Of course, excuses are there if you want to entertain them. Duquette has regularly conducted business late in the offseason and well into spring training and an abnormally-stagnant market has left dozens of free agents still looking for jobs, but you’d assume that increased supply will be accompanied by more demand from other clubs whenever the thaw occurs.

Perhaps the Orioles will silence critics by still signing an Alex Cobb or a Lance Lynn, but we know they historically don’t win bidding wars and rarely even engage in them. Would such an addition make enough of a difference anyway or only increase the likelihood of the organization keeping Machado and others through the trade deadline with ill-advised thoughts of chasing the second wild-card berth as we saw in 2015 and last year? Those pondering the future should feel conflicted about that possibility since the current club is hardly devoid of talent despite its clear deficiencies.

You could try to argue that the rotation can’t be any worse than it was a year ago and the removal of Ubaldo Jimenez, Wade Miley, and Tillman — at least the 2017 version — is addition by subtraction, no matter who ends up making those starts. Of course, that “glass half full” outlook still doesn’t translate to consistently competing with a group currently comprised of Dylan Bundy, Kevin Gausman, and three shoulder shrugs. The bullpen also isn’t as strong on paper with Britton sidelined indefinitely and former All-Star reliever Darren O’Day another year older and having dealt with different ailments over the last two seasons.

Even with baseball’s bizarre market, the organization isn’t proceeding all that differently from recent offseasons, but the reality is that it’s entering the ninth inning of the current era with the same old flaws more magnified than ever. It’s no longer 2012 or 2014 when most of the club’s top commodities remained comfortably under contractual control, meaning there should have been much more urgency.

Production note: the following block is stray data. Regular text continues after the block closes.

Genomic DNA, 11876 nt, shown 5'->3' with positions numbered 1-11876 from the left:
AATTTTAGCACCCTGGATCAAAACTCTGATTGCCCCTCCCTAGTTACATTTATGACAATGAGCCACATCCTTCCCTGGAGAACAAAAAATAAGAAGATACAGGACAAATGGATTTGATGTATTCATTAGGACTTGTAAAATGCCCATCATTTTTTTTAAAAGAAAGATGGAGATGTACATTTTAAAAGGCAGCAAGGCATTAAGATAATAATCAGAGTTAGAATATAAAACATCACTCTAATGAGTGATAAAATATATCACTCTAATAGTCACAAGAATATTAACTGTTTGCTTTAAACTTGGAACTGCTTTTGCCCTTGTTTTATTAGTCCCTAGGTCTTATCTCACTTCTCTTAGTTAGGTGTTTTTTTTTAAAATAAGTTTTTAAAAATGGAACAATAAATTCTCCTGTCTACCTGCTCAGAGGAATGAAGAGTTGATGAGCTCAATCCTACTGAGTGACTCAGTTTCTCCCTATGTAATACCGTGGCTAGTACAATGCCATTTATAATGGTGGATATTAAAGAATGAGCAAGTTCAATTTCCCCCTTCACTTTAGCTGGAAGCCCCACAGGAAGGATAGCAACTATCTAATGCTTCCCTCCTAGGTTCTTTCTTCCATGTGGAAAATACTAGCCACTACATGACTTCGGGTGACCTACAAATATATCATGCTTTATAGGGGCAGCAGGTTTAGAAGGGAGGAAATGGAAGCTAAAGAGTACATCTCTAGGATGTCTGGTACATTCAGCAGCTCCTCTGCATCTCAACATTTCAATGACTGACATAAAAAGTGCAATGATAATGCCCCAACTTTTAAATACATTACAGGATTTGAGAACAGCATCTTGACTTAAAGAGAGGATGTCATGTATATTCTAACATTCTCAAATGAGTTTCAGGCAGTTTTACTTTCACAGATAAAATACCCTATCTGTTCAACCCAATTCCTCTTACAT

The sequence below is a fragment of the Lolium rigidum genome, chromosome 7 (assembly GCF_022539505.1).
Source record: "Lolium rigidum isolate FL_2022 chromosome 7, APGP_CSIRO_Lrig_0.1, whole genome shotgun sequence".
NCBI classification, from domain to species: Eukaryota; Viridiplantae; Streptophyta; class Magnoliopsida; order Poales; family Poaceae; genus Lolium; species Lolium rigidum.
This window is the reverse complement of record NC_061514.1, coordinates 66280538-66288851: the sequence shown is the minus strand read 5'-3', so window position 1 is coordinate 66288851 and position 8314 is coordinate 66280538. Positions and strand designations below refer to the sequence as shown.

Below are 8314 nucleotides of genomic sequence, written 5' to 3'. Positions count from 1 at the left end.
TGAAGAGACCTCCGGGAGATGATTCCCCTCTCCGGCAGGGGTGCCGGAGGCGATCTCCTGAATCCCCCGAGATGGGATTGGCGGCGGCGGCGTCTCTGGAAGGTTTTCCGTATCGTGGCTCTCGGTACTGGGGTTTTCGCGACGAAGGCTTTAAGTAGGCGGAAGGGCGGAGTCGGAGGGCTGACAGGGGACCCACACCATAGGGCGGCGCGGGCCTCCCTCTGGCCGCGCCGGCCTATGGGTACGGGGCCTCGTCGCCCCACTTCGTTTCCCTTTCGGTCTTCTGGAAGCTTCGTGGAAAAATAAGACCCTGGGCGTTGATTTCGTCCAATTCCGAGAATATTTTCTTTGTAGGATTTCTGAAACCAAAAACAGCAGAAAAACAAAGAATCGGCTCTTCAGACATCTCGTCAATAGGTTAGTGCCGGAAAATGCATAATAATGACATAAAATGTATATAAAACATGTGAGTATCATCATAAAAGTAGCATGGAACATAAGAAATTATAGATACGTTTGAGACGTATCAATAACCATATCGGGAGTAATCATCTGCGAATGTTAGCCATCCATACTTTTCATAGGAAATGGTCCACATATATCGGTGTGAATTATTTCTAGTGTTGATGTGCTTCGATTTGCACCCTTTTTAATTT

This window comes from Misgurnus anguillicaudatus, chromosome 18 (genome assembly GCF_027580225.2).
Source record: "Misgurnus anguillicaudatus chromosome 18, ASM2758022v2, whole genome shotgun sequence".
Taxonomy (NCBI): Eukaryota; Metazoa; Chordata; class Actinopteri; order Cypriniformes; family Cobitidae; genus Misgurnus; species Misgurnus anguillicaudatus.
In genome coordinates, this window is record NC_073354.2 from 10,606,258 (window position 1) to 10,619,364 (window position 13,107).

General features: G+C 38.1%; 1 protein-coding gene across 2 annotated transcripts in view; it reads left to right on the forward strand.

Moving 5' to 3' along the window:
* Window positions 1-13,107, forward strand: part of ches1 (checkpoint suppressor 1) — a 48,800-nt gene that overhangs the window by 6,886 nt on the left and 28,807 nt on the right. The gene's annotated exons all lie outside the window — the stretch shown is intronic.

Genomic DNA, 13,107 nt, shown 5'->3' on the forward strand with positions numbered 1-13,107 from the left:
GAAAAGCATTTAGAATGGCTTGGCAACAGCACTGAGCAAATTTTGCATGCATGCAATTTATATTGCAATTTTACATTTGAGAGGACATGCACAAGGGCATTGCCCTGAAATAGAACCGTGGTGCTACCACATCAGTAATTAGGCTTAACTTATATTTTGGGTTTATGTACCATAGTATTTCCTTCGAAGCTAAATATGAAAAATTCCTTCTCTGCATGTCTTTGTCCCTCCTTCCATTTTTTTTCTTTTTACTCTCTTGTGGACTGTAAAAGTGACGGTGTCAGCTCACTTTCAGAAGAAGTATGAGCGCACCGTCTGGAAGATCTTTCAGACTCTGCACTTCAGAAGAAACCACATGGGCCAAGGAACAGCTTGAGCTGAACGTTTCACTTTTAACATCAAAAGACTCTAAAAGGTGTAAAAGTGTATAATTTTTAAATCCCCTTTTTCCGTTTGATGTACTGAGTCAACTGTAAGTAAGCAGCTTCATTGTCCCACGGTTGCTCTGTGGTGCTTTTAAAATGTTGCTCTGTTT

The organization deserves credit for accumulating the most wins in the American League from 2012-16 and ownership has steadily increased the payroll over the last six years, but frustrating peculiarities have remained such as the philosophical refusal to participate in the international market. The farm system is quietly improving, but the shortage of impactful starting pitching has hindered the major league club for years and crushed it in 2017.

No one will forget the surprising 2012 team, the 2014 AL East champions and Delmon Young’s double, or the wild-card appearance two years ago, but the Orioles are now an unimpressive 113-124 since the 2016 All-Star break and only four games above .500 over the last three seasons. After years of proving naysayers wrong and outperforming projection models, that old mojo feels like it’s on life support at best with the futures of so many key individuals in doubt.

The 2018 club will grind it out to the best of its ability, using the doubts and criticism as fuel for competitive fire. The group will once again be led by Showalter in the dugout and Jones on the field, the two most important individuals in this decade of Orioles baseball. Both will say and do the right things, but they deserve better in what could be their final year in Baltimore.

A last-place team from a year ago begins spring training after treading water all winter, neither making one last big run with the current core nor taking meaningful steps to start building for future success.